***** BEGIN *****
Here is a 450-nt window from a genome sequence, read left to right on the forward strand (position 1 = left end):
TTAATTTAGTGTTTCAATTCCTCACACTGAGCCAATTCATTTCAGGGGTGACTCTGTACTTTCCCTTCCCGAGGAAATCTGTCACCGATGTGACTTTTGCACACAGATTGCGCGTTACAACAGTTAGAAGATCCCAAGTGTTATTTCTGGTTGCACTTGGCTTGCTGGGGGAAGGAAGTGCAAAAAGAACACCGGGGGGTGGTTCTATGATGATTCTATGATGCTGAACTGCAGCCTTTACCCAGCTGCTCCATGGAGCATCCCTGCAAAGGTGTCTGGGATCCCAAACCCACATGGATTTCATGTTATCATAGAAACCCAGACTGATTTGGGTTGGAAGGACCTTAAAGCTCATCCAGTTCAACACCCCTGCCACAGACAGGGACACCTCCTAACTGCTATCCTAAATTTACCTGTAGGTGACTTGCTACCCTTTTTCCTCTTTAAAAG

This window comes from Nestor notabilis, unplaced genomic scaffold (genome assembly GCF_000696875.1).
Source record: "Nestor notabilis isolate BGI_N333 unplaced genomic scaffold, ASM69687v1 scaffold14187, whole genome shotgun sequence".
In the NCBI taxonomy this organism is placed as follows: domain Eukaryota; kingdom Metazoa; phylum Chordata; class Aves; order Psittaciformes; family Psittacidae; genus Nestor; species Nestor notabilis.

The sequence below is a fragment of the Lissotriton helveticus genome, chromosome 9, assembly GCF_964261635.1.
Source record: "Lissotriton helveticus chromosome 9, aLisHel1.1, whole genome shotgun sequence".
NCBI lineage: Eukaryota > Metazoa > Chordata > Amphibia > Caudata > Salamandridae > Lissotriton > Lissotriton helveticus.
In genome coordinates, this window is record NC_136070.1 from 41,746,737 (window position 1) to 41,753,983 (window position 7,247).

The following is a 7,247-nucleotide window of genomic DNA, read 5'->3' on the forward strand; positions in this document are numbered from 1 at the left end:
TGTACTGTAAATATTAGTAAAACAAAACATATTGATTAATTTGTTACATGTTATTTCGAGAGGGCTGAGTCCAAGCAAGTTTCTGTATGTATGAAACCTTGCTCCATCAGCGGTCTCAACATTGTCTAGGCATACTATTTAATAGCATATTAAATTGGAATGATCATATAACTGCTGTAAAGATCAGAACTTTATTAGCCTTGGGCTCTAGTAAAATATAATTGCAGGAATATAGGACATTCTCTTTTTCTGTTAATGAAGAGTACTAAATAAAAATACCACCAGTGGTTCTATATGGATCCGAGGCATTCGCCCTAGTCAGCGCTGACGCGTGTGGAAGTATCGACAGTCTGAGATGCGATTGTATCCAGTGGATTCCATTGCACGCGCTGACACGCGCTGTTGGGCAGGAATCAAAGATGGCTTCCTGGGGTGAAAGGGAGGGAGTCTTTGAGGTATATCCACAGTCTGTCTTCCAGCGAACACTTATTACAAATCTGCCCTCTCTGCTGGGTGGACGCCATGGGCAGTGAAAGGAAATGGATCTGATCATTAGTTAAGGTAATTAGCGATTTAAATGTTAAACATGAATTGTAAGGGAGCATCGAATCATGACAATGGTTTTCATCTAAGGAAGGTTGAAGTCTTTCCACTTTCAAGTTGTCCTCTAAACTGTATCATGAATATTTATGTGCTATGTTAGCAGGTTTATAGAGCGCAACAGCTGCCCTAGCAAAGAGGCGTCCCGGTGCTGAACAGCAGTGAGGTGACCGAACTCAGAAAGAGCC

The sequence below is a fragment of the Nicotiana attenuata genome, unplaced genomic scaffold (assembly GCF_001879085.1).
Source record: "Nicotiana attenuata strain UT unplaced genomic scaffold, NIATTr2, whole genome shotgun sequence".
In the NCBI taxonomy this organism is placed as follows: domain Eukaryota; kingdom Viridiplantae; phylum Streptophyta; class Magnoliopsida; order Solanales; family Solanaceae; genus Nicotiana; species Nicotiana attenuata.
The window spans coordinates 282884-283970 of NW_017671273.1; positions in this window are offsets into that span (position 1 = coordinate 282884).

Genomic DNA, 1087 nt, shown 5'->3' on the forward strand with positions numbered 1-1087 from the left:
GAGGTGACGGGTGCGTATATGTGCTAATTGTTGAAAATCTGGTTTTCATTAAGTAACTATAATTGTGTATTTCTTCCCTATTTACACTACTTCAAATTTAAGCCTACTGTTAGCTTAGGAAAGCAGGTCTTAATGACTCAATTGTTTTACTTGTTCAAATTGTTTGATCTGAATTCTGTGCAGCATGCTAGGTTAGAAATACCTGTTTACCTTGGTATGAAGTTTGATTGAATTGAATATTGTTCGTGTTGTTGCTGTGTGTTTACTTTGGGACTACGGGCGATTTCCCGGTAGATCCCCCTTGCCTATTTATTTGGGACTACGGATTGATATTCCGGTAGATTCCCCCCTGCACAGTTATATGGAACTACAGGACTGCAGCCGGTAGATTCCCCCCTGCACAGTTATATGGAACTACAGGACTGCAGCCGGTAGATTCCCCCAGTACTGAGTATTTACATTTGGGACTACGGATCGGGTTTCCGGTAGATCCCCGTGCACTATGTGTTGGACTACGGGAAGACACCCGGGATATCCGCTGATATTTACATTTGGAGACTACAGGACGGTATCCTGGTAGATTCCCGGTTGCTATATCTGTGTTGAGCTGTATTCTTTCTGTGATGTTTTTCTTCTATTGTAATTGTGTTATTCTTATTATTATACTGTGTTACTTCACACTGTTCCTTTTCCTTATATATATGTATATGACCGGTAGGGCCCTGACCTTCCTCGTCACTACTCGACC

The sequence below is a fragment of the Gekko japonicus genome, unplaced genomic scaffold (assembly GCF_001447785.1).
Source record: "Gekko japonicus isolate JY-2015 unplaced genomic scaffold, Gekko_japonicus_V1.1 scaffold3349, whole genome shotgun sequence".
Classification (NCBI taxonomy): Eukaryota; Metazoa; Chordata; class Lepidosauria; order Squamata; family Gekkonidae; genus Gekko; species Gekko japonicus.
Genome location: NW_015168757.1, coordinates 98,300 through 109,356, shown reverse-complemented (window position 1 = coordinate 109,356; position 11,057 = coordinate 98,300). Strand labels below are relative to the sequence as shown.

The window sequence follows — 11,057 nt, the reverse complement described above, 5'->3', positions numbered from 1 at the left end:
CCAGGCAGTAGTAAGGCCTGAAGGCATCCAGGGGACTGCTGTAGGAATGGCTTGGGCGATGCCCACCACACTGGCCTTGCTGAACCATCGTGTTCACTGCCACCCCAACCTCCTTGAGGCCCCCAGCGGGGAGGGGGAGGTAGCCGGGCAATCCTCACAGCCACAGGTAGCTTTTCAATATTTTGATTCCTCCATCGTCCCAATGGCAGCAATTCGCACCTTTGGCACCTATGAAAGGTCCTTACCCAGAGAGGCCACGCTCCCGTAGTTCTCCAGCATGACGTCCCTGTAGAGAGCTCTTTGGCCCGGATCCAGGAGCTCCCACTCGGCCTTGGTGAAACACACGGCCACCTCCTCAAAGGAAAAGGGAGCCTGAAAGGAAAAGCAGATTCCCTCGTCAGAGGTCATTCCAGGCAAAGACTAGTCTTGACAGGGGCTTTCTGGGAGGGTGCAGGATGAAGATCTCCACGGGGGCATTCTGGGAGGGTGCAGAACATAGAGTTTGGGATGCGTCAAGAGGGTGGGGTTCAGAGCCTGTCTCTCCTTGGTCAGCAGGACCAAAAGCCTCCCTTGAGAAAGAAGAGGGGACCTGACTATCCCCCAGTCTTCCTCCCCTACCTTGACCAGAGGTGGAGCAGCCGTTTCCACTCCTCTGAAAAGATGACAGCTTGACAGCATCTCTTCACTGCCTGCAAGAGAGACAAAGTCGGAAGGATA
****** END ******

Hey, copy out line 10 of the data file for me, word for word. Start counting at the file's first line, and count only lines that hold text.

The following is a 7,247-nucleotide window of genomic DNA, read 5'->3' on the forward strand; positions in this document are numbered from 1 at the left end: